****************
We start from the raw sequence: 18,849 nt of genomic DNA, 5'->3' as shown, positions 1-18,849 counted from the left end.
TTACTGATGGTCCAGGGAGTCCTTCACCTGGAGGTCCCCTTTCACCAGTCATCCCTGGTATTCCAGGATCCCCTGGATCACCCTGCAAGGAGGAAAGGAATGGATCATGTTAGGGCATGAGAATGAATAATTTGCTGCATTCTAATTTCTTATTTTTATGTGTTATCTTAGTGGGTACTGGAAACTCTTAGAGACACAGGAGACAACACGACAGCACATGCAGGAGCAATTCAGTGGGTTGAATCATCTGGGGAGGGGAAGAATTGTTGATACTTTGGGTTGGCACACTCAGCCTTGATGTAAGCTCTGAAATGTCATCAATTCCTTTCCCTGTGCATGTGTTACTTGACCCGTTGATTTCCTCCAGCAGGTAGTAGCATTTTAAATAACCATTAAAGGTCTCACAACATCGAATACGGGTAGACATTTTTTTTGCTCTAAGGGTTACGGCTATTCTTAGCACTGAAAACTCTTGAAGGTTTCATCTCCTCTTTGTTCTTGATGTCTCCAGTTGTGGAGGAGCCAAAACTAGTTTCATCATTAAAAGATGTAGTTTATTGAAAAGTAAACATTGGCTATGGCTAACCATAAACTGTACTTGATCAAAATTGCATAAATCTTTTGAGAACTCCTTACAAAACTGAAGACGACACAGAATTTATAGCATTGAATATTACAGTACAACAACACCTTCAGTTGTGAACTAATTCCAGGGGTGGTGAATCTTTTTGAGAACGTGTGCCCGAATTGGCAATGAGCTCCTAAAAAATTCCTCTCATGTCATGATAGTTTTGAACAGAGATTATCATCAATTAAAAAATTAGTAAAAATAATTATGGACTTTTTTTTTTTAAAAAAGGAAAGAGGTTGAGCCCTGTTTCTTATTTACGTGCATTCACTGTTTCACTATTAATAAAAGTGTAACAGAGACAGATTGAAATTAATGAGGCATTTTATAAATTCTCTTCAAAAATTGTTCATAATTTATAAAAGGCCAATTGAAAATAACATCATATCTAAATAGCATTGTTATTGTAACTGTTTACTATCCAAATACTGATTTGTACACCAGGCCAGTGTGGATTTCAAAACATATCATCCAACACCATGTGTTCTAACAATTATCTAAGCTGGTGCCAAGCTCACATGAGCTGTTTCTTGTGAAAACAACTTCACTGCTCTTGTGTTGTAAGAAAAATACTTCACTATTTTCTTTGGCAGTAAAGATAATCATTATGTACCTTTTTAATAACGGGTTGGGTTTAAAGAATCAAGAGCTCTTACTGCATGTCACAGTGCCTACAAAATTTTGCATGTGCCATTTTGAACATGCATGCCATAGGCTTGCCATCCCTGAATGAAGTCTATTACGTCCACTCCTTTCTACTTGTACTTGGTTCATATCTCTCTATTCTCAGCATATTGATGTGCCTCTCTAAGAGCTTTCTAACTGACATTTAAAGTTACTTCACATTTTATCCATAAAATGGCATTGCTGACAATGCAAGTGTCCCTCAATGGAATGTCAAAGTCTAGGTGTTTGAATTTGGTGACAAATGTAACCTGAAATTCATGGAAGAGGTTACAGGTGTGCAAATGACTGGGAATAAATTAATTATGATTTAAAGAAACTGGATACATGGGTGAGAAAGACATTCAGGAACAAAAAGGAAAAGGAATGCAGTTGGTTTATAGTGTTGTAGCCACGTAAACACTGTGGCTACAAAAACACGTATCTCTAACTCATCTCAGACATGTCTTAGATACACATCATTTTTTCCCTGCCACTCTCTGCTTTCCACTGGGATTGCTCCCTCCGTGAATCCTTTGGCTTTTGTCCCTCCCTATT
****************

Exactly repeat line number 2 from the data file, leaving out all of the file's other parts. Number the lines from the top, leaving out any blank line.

TTACTGATGGTCCAGGGAGTCCTTCACCTGGAGGTCCCCTTTCACCAGTCATCCCTGGTATTCCAGGATCCCCTGGATCACCCTGCAAGGAGGAAAGGAATGGATCATGTTAGGGCATGAGAATGAATAATTTGCTGCATTCTAATTTCTTATTTTTATGTGTTATCTTAGTGGGTACTGGAAACTCTTAGAGACACAGGAGACAACACGACAGCACATGCAGGAGCAATTCAGTGGGTTGAATCATCTGGGGAGGGGAAGAATTGTTGATACTTTGGGTTGGCACACTCAGCCTTGATGTAAGCTCTGAAATGTCATCAATTCCTTTCCCTGTGCATGTGTTACTTGACCCGTTGATTTCCTCCAGCAGGTAGTAGCATTTTAAATAACCATTAAAGGTCTCACAACATCGAATACGGGTAGACATTTTTTTTGCTCTAAGGGTTACGGCTATTCTTAGCACTGAAAACTCTTGAAGGTTTCATCTCCTCTTTGTTCTTGATGTCTCCAGTTGTGGAGGAGCCAAAACTAGTTTCATCATTAAAAGATGTAGTTTATTGAAAAGTAAACATTGGCTATGGCTAACCATAAACTGTACTTGATCAAAATTGCATAAATCTTTTGAGAACTCCTTACAAAACTGAAGACGACACAGAATTTATAGCATTGAATATTACAGTACAACAACACCTTCAGTTGTGAACTAATTCCAGGGGTGGTGAATCTTTTTGAGAACGTGTGCCCGAATTGGCAATGAGCTCCTAAAAAATTCCTCTCATGTCATGATAGTTTTGAACAGAGATTATCATCAATTAAAAAATTAGTAAAAATAATTATGGACTTTTTTTTTTTAAAAAAGGAAAGAGGTTGAGCCCTGTTTCTTATTTACGTGCATTCACTGTTTCACTATTAATAAAAGTGTAACAGAGACAGATTGAAATTAATGAGGCATTTTATAAATTCTCTTCAAAAATTGTTCATAATTTATAAAAGGCCAATTGAAAATAACATCATATCTAAATAGCATTGTTATTGTAACTGTTTACTATCCAAATACTGATTTGTACACCAGGCCAGTGTGGATTTCAAAACATATCATCCAACACCATGTGTTCTAACAATTATCTAAGCTGGTGCCAAGCTCACATGAGCTGTTTCTTGTGAAAACAACTTCACTGCTCTTGTGTTGTAAGAAAAATACTTCACTATTTTCTTTGGCAGTAAAGATAATCATTATGTACCTTTTTAATAACGGGTTGGGTTTAAAGAATCAAGAGCTCTTACTGCATGTCACAGTGCCTACAAAATTTTGCATGTGCCATTTTGAACATGCATGCCATAGGCTTGCCATCCCTGAATGAAGTCTATTACGTCCACTCCTTTCTACTTGTACTTGGTTCATATCTCTCTATTCTCAGCATATTGATGTGCCTCTCTAAGAGCTTTCTAACTGACATTTAAAGTTACTTCACATTTTATCCATAAAATGGCATTGCTGACAATGCAAGTGTCCCTCAATGGAATGTCAAAGTCTAGGTGTTTGAATTTGGTGACAAATGTAACCTGAAATTCATGGAAGAGGTTACAGGTGTGCAAATGACTGGGAATAAATTAATTATGATTTAAAGAAACTGGATACATGGGTGAGAAAGACATTCAGGAACAAAAAGGAAAAGGAATGCAGTTGGTTTATAGTGTTGTAGCCACGTAAACACTGTGGCTACAAAAACACGTATCTCTAACTCATCTCAGACATGTCTTAGATACACATCATTTTTTCCCTGCCACTCTCTGCTTTCCACTGGGATTGCTCCCTCCGTGAATCCTTTGGCTTTTGTCCCTCCCTATT